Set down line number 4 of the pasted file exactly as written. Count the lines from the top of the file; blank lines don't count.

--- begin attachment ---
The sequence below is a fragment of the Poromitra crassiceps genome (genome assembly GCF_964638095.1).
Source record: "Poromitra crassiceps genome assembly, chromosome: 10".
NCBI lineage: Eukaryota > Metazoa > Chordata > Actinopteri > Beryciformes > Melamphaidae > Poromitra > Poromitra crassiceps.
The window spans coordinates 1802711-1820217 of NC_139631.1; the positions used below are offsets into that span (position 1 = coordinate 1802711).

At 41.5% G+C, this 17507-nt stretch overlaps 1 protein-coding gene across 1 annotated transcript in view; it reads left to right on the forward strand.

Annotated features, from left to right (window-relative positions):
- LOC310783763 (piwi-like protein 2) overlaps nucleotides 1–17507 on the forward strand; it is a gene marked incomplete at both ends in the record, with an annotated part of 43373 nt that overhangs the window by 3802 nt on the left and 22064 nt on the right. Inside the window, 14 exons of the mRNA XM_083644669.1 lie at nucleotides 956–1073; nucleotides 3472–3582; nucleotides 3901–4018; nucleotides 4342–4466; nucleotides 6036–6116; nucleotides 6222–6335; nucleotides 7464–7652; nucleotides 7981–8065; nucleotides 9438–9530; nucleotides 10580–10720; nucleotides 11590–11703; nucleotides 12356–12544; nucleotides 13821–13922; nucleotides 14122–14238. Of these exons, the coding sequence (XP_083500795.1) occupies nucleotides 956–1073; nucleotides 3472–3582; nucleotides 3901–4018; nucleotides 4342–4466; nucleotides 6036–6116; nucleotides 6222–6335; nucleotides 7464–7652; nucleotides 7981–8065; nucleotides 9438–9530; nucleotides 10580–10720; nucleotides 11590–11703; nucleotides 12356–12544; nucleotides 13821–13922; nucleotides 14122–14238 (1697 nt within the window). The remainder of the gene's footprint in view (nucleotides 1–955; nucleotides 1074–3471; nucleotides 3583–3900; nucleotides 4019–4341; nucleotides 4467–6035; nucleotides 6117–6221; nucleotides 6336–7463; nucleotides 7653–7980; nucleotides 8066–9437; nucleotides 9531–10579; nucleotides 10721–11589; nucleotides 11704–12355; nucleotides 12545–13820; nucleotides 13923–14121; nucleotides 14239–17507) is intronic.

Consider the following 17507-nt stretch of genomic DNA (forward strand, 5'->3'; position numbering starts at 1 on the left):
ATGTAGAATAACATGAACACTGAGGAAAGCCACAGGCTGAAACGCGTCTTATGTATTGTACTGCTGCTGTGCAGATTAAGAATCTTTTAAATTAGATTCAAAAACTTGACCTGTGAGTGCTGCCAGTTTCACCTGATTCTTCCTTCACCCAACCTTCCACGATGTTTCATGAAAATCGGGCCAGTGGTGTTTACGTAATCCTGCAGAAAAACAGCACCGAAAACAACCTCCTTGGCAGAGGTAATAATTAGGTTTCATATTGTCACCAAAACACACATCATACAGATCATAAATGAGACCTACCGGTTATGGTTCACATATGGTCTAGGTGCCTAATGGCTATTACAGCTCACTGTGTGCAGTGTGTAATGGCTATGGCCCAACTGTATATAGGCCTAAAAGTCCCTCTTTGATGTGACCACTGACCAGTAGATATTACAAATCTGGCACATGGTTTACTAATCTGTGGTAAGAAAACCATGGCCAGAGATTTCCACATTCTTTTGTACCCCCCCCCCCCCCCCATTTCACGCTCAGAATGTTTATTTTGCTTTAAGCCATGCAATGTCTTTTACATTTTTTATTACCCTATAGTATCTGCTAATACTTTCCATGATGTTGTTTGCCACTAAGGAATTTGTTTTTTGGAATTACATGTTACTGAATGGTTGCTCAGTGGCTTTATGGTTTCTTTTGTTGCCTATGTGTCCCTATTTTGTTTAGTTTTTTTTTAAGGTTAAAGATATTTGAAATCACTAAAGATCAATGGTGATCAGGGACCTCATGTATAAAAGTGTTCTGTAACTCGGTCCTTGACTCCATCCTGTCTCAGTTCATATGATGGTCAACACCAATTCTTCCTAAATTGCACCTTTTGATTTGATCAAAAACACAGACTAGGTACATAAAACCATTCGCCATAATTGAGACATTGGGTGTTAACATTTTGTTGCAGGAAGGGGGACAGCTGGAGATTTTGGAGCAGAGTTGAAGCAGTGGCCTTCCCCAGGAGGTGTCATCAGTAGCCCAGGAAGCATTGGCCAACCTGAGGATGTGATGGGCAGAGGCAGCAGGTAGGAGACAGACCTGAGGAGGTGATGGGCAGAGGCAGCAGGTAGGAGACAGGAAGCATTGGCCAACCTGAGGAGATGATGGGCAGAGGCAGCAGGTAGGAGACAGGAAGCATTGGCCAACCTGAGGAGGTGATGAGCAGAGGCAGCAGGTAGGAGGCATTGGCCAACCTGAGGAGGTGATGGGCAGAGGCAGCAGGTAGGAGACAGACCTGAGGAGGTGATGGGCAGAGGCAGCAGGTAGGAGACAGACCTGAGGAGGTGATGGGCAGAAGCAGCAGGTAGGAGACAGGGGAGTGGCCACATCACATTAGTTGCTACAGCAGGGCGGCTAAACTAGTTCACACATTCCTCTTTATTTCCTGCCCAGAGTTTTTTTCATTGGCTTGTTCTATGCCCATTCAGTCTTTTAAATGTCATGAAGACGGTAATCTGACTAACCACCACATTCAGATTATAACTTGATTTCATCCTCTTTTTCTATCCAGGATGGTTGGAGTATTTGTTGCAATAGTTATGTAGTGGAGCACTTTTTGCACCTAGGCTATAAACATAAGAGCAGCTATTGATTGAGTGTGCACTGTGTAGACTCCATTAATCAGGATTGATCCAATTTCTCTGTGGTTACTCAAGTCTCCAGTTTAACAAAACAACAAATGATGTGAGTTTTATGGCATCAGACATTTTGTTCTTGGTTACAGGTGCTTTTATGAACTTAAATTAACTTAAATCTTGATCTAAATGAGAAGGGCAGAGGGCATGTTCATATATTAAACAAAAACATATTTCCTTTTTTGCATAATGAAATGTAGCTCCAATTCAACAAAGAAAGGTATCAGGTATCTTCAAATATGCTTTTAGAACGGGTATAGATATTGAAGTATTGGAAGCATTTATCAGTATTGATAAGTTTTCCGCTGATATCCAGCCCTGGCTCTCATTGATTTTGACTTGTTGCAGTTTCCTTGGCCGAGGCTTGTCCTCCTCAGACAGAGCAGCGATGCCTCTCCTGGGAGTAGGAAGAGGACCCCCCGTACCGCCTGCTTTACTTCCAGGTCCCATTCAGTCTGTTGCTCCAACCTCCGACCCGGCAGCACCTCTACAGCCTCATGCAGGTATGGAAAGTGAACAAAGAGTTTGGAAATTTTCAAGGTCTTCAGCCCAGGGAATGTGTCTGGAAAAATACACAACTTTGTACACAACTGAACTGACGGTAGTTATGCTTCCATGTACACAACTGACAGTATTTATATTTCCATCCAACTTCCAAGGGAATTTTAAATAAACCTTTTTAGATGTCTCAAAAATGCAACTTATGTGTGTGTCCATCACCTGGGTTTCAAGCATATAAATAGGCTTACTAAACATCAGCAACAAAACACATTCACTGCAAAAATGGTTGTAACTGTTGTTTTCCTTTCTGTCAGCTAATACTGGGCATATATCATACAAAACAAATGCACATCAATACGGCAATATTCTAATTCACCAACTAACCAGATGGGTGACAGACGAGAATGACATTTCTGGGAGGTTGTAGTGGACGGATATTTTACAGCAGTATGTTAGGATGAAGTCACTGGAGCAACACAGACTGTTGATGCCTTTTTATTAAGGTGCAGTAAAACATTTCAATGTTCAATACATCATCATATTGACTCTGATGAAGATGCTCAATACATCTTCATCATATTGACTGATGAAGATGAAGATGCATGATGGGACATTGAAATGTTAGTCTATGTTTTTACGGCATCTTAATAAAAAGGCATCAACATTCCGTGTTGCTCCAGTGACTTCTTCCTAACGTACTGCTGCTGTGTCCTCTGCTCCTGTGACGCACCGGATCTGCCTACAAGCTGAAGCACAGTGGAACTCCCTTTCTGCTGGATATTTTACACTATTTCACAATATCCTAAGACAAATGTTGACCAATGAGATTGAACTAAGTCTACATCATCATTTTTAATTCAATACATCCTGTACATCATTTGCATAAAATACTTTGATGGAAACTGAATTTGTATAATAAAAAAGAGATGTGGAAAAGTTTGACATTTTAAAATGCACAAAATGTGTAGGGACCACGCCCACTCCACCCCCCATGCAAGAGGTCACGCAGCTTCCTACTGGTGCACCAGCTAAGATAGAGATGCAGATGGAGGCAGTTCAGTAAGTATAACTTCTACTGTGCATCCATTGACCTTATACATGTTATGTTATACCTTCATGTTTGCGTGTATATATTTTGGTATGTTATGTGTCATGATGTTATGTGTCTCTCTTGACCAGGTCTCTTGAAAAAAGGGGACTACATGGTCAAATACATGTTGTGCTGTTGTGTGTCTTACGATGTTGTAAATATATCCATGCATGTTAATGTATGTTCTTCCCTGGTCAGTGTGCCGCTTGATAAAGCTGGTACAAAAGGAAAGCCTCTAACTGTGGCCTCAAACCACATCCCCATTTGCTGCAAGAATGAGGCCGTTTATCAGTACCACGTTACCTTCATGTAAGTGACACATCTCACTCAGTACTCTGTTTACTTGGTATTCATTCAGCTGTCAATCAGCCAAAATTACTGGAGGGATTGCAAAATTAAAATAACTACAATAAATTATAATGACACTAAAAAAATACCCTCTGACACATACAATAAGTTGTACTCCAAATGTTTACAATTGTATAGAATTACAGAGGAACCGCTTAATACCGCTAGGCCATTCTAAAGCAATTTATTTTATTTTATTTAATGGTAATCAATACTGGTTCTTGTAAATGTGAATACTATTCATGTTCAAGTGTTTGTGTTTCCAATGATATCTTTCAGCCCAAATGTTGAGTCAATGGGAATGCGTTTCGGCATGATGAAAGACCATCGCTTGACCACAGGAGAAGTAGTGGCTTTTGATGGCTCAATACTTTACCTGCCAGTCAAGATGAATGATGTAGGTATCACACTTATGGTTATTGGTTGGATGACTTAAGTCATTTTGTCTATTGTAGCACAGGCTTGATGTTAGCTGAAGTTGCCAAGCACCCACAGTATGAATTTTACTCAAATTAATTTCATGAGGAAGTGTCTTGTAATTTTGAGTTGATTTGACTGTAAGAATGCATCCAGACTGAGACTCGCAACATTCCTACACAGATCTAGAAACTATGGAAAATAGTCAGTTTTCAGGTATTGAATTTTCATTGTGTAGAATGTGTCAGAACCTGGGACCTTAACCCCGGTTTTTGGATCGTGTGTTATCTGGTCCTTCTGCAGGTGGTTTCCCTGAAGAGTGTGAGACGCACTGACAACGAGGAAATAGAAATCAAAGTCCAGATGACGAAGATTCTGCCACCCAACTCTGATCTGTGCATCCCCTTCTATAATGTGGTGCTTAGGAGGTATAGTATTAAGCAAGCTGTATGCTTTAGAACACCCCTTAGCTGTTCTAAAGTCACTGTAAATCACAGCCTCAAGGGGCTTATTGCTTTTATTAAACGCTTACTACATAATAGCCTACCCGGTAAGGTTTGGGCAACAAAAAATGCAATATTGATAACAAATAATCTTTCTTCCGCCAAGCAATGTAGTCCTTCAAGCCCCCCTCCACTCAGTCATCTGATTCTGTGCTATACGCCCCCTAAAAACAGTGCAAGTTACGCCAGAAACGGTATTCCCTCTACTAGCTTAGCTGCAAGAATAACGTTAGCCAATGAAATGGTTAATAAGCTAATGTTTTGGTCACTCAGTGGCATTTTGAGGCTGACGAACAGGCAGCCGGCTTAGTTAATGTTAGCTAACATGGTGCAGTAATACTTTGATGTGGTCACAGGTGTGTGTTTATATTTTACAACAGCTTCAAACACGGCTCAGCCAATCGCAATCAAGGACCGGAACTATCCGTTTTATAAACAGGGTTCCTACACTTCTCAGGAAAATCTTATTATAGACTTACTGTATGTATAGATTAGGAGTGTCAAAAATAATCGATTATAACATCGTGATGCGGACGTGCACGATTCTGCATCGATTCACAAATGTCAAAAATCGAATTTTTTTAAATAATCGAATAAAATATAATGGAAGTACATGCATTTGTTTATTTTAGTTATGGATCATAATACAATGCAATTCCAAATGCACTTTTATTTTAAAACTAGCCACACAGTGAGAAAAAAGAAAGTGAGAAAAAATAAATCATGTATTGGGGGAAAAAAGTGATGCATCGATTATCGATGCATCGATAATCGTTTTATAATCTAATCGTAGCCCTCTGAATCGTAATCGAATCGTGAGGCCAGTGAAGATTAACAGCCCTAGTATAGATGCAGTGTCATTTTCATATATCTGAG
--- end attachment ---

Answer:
The window spans coordinates 1802711-1820217 of NC_139631.1; the positions used below are offsets into that span (position 1 = coordinate 1802711).